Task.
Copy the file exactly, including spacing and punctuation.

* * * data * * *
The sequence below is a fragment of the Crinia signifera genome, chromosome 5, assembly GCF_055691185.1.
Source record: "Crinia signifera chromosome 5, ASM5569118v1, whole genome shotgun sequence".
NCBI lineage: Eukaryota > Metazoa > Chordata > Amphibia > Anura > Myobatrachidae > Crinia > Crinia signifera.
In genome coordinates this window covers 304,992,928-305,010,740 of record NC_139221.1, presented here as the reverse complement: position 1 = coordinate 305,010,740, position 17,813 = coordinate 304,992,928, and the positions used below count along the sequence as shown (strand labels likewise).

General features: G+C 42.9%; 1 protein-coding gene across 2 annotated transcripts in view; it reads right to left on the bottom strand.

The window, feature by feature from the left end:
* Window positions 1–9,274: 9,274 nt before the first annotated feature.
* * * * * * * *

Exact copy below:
The sequence below is a fragment of the Crinia signifera genome, chromosome 5, assembly GCF_055691185.1.
Source record: "Crinia signifera chromosome 5, ASM5569118v1, whole genome shotgun sequence".
NCBI lineage: Eukaryota > Metazoa > Chordata > Amphibia > Anura > Myobatrachidae > Crinia > Crinia signifera.
In genome coordinates this window covers 304,992,928-305,010,740 of record NC_139221.1, presented here as the reverse complement: position 1 = coordinate 305,010,740, position 17,813 = coordinate 304,992,928, and the positions used below count along the sequence as shown (strand labels likewise).

General features: G+C 42.9%; 1 protein-coding gene across 2 annotated transcripts in view; it reads right to left on the bottom strand.

The window, feature by feature from the left end:
* Window positions 1–9,274: 9,274 nt before the first annotated feature.